The IRS is reminding all taxpayers to be careful in hurricane and wildfire season. To do this, they must create or revise their emergency preparedness plans to survive in the event of one of these natural disasters.
During the past year, the Federal Emergency Management Agency (FEMA) declared some areas of disaster following the passage of hurricanes, tropical storms, tornadoes, severe storms, floods, wildfires and earthquakes in various places. from the country. That is why individuals, organizations, and businesses need to take time now to update their emergency plans.
Protect important documents and make copies
Taxpayers must place original documents, such as tax returns, birth certificates, deeds, titles, and insurance policies inside waterproof containers in a safe space.
Copies of these documents must be delivered for their care to a trusted person outside the taxpayer’s area. Scanning them for backup storage on electronic media such as a flash drive is another option that provides security.
Document valuables and equipment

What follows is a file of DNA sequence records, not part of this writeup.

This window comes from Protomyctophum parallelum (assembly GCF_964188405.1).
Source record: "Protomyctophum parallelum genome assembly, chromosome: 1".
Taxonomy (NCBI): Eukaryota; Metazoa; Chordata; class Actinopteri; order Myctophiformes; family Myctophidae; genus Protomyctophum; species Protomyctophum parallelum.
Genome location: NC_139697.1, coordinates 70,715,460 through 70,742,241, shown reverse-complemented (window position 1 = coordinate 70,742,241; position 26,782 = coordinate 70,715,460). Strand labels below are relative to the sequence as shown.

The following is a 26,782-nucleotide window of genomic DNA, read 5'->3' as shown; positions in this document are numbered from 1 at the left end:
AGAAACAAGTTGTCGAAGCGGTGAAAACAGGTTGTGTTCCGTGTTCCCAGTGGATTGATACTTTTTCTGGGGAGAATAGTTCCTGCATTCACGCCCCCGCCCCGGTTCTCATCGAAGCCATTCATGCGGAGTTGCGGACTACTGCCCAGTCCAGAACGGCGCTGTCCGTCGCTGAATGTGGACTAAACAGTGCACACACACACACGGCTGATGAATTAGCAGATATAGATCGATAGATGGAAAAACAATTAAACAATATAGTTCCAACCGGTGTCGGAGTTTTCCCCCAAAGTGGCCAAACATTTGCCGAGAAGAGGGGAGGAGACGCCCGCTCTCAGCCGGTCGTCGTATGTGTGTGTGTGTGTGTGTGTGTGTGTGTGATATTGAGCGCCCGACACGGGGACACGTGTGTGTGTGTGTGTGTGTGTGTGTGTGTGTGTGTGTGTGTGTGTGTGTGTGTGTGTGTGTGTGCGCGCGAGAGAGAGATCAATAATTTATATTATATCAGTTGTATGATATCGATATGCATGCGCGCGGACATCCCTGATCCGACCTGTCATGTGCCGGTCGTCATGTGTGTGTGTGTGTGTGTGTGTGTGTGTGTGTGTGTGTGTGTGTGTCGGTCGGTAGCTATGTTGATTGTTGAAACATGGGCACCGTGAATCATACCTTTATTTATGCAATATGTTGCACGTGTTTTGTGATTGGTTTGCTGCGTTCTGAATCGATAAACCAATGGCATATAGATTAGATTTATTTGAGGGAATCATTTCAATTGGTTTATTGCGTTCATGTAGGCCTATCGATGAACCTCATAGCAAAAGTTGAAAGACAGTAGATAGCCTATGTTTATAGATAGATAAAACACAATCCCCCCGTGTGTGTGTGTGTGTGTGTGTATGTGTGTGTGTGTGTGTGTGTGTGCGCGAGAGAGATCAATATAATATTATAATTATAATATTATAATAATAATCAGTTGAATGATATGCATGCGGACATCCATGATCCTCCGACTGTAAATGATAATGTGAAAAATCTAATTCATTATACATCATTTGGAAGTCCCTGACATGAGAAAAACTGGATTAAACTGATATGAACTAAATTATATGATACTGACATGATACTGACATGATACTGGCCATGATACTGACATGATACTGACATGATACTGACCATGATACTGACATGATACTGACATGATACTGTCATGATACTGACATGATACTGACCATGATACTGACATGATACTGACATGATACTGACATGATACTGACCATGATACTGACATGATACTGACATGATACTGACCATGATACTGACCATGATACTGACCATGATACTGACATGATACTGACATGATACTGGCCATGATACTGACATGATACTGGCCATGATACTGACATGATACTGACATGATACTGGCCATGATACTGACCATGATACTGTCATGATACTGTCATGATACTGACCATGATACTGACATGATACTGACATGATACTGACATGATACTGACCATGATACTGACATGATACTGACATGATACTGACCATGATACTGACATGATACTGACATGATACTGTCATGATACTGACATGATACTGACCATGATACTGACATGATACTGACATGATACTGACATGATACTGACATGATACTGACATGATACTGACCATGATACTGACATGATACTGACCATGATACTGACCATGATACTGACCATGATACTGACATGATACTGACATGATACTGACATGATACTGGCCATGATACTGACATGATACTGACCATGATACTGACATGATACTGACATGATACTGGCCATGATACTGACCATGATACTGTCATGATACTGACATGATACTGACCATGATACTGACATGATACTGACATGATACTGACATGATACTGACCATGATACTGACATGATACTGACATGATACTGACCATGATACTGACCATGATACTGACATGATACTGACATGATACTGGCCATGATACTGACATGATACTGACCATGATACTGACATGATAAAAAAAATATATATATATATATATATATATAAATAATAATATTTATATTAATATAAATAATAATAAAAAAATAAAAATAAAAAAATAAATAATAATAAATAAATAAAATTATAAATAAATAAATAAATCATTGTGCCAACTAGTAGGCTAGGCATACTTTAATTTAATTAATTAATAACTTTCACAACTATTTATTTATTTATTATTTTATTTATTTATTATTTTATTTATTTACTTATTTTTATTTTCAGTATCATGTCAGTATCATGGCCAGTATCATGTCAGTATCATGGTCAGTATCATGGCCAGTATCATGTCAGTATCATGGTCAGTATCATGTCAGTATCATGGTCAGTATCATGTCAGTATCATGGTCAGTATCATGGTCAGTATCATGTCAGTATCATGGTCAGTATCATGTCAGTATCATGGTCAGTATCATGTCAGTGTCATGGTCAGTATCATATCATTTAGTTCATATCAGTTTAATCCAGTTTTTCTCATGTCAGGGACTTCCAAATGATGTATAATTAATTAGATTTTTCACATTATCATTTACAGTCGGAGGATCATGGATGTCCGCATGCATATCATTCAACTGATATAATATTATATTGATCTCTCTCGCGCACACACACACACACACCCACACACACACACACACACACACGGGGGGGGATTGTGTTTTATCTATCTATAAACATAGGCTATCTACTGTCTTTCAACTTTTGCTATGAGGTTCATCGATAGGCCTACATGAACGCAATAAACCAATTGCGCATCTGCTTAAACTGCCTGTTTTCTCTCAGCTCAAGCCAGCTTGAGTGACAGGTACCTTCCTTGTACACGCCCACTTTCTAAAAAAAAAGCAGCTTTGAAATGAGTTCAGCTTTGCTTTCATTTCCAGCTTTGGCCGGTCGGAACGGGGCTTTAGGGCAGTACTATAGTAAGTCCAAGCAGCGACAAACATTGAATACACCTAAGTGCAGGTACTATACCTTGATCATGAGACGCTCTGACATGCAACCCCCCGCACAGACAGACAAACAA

Current photos or videos of the contents of a home or business can help support claims for tax benefits or insurance after a disaster.
All goods, especially expensive and high-value items, must be registered. The IRS Disaster Loss Record in Publication 584 can help individuals and businesses compile lists of business belongings or equipment.
Employers must verify fiduciary bonds
Employers using payroll service providers should ask the provider if they have a fiduciary bond. The bond could protect the employer in the event of default by the payroll service provider.
Reconstruction of some files may be required after a disaster for tax purposes, obtaining federal assistance, or insurance reimbursement. Those who have lost some or all of their files during a disaster can visit the website IRS File Reconstruction as first steps.
IRS Supports After Disaster
After FEMA issues a disaster declaration, the IRS may postpone certain deadlines for filing and paying taxes for taxpayers who reside or have a business in the disaster area.
You do not need to call the IRS to request this support. The IRS automatically identifies taxpayers located in the disaster area and applies tax filing and payment support.
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Eddie is an Australian news reporter with over 9 years in the industry and has published on Forbes and tech crunch.